Pyramiding is when an officer cites multiple different violations which were the result of one violation (i.e. light chord connection bad, officer writes up the chord and then each light).  The CSA system will not pick this up, so you would want to challenge these. 

Final thoughts on DataQs and disputing violations

A few other ideas:

  • Leverage state associations – they have contacts and counterparts.
  • Be a part of CVSA and use them if you’re having issues
  • Get statements and documentation from maintenance
  • Get statements and documentation from the person who may have worked on your equipment at the scale who may be able to verify or confirm or deny the issue 

It looks like CSA is going to be around for a while, and one of the best ways to protect your company is to make sure that violations are true and correct.  Using the Data Q system can be an option in some cases. 

Timeliness is one of your best tools.  Make sure you are monitoring your portal and are being informed whenever there is an occurrence.  

P.S. - Did you know that you can get an actual copy of the inspection report via Data Q?

 

Comments

Excellent council Don, 
To echo your comment on being selective about the challenges that a carrier should bring forward, the carrier must also be sure that he is versed in the issue...knowing the law! 
I have had great success in my challenges through DataQ, mostly because I ensure that the interview I hold with the driver is immediately after the inspection. I have the driver fax or email the inspection report within the hour, (or as close to it) that way, if there are any unanswered questions I can call the driver back, get the clarification, and then call the inspection station regarding the violation, and hopefully speak to the inspector that cited the violation. If at this point I feel there is definately an argument to be had, I proceed with the DataQ challenge.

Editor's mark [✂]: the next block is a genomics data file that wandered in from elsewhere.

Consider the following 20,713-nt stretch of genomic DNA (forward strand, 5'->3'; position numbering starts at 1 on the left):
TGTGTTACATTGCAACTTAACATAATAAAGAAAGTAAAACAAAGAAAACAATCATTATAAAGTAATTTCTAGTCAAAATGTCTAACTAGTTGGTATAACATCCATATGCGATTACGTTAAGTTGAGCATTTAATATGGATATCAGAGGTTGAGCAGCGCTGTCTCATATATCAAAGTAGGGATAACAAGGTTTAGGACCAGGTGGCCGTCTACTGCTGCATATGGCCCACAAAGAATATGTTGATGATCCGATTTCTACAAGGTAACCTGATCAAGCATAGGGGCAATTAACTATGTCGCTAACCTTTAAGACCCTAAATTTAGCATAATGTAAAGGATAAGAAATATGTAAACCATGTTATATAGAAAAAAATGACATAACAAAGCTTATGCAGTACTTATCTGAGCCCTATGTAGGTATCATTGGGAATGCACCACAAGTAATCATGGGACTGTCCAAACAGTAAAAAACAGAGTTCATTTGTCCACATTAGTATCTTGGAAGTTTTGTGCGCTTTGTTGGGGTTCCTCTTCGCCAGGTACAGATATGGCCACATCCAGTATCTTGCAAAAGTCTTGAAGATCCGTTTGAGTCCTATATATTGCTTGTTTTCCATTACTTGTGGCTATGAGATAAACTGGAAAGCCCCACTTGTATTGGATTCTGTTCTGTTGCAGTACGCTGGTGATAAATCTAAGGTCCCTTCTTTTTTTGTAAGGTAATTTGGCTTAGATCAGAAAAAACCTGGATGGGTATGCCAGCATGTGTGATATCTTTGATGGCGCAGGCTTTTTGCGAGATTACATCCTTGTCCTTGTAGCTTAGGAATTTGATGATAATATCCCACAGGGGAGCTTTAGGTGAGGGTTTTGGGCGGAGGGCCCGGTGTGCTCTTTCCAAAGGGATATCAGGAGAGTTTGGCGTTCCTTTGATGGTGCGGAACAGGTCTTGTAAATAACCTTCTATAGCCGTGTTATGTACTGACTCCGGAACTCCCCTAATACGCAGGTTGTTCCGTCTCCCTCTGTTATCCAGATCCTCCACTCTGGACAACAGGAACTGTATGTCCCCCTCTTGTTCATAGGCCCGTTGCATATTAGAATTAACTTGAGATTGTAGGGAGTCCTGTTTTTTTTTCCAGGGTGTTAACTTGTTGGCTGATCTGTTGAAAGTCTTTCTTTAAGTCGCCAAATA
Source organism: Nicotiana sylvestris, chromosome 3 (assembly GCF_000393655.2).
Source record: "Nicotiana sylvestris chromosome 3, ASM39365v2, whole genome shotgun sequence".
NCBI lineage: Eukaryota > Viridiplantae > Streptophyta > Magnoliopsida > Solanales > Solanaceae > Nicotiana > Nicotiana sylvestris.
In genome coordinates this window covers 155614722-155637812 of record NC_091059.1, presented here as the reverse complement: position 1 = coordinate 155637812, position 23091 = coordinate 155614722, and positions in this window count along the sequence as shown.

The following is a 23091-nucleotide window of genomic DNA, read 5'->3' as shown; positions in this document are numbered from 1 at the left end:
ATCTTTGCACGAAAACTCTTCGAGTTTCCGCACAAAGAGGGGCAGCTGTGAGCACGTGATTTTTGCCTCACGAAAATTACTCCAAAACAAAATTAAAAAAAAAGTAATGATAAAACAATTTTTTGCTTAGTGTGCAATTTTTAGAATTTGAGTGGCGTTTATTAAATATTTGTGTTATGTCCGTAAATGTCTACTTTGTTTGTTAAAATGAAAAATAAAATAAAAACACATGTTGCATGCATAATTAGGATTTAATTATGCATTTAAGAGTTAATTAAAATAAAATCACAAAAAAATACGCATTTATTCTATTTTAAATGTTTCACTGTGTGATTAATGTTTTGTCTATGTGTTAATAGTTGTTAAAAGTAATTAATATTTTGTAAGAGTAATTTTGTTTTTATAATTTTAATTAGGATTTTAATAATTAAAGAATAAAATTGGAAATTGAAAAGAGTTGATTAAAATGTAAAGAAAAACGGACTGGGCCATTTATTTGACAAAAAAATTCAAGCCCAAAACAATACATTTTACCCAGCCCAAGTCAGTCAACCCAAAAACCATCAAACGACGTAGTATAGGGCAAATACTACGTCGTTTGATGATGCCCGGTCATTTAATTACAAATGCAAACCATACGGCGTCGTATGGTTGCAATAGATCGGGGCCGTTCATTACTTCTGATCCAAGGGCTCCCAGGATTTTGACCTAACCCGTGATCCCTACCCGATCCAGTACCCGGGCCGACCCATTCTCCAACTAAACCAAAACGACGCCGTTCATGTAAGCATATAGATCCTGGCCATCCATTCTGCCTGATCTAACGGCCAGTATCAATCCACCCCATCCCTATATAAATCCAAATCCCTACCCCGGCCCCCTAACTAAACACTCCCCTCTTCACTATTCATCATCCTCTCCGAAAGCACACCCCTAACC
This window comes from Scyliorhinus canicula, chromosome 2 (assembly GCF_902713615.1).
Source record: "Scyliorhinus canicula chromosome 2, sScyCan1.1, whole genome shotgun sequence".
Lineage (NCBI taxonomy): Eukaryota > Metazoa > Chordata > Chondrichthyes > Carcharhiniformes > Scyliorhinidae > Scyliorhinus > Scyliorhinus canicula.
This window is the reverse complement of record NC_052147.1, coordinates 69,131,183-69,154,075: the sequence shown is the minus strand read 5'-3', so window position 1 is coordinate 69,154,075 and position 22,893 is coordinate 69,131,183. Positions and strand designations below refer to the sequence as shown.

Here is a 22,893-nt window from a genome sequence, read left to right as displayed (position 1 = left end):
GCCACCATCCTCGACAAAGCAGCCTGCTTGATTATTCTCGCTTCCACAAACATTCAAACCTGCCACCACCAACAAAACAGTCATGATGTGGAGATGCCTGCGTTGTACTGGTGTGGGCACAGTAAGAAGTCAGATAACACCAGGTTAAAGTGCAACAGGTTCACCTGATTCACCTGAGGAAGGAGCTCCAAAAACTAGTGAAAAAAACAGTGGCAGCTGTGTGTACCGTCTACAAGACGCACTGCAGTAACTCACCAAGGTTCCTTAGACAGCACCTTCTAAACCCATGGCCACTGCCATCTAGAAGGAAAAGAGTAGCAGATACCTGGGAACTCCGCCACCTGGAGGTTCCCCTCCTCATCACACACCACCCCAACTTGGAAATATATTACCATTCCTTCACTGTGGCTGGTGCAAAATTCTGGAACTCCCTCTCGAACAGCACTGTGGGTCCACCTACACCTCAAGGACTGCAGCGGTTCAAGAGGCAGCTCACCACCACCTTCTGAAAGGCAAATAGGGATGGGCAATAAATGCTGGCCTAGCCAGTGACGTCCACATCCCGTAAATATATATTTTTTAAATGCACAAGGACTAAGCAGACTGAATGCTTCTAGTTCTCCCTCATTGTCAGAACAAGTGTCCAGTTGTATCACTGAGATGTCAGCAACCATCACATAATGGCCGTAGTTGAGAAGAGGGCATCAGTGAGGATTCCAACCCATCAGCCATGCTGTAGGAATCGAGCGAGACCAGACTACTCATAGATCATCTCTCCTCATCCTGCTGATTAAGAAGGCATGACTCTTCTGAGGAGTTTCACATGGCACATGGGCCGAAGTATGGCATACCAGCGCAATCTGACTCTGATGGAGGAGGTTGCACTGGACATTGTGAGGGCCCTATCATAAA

Hazmat, load securement, and fatigued driving (HOS) are areas where many times interpretation of the law by inspectors can be challenged, therefore all carriers that are interested in safeguarding their CSA score must know the law.
Posted @ Wednesday, December 19, 2012 10:03 AM by Paul Cote
I hadn't heard the term "pyramiding" as it applies to writing violations which might have a single cause. The example you used is one I have seen a number of times. Several trailer light violations are written up because of a single bad connection. I have tried to challenge these violations but, up until now, have been unsuccessful. I hope that this information in your article gives me ammunition to win a few of these challenges. Thanks
Posted @ Wednesday, December 19, 2012 10:08 AM by Dennis Crouse
Excellent article, a carrier must be selective about DataQ challenges, if you are not, the DataQ process will not be your friend. This could cause the reviewing officer to ignore or not look as closely to your challenge as they should. The other item I would add, is document, document, document, the more data you have, the better your chances of success. The idea of pictures and looking for the nottes section is some of the best advice I've heard of late. Again this is very good information for maximizing your success at DataQ challenges.
Posted @ Thursday, December 20, 2012 12:24 PM by Dave Gundt
The FMCSA must remove Pyramiding and Stacking at the Federal Level. Bill Quad stated that the states were not notified about the FMCSA rule and would not change it at the state level. Call the FMCSA office about any that you have had in the past and ask them to be removed per William Quad
Posted @ Thursday, January 31, 2013 2:51 PM by Rickey Gooch